Bristol Myers Squibb rounds out its line of protein degraders, which already includes A-Alpha Bio and Evotec, by pairing weapons with a little-known biotech that has been communicating with Celgene scientists for a few years.
Big Pharma invests in SyntheX and presents a $550 million vision for Bay Area seed-stage biotech that was just a “draft on a napkin” in Toronto in 2016, a said co-founder and CEO Maria Soloveychik. Terminal news in preview of the Tuesday morning pact.
Bristol Myers operates SyntheX’s so-called ToRNeDO platform, a name whirlwind that discovers molecular glues to serve as a bridge to novel small-molecule degraders. It is a multi-target deal with a total potential of $550 million being the only figure offered by SyntheX and collaborator Big Pharma. Soloveychik called the deal “the first we can disclose,” suggesting other biopharmacies may have already come through the door.
Thanks to Celgene’s Golden Ticket competition, SyntheX has known scientists from the now acquired company BMS since at least 2018, building that relationship over the years to culminate in today’s pact. The upstart CEO noted that SyntheX was also talking to “a few other Pharmas.”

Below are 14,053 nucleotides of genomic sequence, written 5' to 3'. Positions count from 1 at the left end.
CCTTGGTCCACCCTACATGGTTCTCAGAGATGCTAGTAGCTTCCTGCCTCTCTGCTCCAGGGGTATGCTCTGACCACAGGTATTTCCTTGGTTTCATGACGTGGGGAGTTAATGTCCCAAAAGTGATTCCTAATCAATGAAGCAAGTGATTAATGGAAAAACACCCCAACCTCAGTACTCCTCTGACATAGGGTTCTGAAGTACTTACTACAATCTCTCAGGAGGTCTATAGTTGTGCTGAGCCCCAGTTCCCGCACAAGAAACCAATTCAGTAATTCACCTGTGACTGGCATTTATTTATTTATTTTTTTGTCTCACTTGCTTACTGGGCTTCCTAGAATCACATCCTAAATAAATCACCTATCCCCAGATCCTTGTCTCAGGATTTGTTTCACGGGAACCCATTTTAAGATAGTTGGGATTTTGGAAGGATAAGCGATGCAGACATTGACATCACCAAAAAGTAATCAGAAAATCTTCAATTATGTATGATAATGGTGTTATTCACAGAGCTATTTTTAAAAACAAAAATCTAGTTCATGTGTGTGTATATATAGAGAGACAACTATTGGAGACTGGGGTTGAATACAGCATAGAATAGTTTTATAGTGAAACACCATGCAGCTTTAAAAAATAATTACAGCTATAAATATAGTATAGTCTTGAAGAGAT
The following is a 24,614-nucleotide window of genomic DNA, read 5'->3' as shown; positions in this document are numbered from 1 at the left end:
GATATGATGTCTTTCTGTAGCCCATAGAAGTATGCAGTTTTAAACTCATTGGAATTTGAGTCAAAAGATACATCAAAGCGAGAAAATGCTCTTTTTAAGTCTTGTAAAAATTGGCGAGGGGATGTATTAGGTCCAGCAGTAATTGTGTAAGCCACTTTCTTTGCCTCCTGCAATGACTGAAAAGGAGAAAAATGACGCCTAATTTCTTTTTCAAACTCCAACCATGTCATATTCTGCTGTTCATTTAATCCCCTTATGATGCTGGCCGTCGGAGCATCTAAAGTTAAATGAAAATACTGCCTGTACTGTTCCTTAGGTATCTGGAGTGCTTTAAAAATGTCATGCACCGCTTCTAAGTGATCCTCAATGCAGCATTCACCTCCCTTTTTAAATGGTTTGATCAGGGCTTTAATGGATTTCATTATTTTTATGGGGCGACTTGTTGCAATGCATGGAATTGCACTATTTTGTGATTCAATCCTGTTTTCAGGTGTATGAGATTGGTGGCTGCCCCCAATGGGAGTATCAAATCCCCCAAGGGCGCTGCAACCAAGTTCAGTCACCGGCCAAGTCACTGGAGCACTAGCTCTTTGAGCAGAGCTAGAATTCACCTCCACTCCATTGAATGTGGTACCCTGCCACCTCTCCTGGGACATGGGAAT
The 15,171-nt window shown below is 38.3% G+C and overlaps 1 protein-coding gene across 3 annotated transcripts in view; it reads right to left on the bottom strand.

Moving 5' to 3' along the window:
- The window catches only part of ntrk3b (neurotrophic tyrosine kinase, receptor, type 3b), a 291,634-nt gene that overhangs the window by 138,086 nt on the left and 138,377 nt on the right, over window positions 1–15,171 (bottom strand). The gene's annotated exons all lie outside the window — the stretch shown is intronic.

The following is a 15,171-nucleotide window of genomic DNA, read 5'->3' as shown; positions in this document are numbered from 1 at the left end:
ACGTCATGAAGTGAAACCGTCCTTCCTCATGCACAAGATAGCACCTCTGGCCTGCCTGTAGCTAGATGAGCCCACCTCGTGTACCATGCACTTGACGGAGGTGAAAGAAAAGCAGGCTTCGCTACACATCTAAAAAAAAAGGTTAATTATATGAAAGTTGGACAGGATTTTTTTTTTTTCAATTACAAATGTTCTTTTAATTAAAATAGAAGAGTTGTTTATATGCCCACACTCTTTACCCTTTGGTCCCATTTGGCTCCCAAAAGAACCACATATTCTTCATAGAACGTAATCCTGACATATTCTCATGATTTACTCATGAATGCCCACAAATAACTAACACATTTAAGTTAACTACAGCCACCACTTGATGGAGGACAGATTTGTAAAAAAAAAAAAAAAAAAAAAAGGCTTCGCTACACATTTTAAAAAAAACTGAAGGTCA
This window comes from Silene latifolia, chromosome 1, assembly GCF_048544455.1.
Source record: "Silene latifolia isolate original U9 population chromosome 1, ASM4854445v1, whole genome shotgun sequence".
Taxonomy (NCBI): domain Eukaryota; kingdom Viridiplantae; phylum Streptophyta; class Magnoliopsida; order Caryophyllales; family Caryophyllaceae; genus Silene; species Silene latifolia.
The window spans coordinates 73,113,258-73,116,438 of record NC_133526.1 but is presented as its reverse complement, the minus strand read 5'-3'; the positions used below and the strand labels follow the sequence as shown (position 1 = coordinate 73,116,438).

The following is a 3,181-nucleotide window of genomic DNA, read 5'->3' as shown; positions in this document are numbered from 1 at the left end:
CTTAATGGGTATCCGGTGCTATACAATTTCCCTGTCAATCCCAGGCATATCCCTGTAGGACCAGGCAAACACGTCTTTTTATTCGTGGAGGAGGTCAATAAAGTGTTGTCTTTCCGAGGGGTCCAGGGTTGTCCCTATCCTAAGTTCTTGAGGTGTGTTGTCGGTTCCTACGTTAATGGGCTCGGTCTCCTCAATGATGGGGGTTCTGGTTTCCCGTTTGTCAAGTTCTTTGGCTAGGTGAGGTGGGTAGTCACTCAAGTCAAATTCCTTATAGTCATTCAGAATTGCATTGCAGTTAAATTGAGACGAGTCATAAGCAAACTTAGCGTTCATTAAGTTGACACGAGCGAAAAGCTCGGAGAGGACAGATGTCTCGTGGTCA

The small team, which didn’t come out of nowhere, is focused on making the early-stage drug discovery process “a bit more functional, reducing the number of secondary screens we have to do and counter-selections afterwards,” Soloveychik said. Instead of relying on proxy reads, biotech “implements functional selection as a requirement for compounds to come off screens,” she explained.
SyntheX uses genetic engineering to create the cells that give the readings, and the first platform they built does protein-protein interactions. BMS focus’s platform detects protein degradation using specific E3 ligases, she said, noting that it was developed in 2019.
Prior to BMS’s backing, the biotech had been funded by seed investors and “a few small injections of cash,” the CEO said. Backers include SOSV Accelerator, Morgan Noble Healthcare Partners, 8VC, and Oriza Ventures, among others.
The company is about to start raising a Series A, which would likely fuel an entry into the clinic for its internal pipeline, according to the CEO, who noted that science will determine which asset enters human studies first.
Six early-stage programs are listed in SyntheX’s pipeline, including an active KRAS, the much-watched gene behind Amgen’s Lumakras and biotech competitor Mirati Therapeutics.
SyntheX wants to avoid “the single mutation approach which has been seen as really promising, but at the same time there’s a lot of resistance coming into the clinic,” explained the CEO, “so we’re trying to think about approaches orthogonal that won’t be as susceptible to those types of resistance mechanisms when going after synthetic lethals.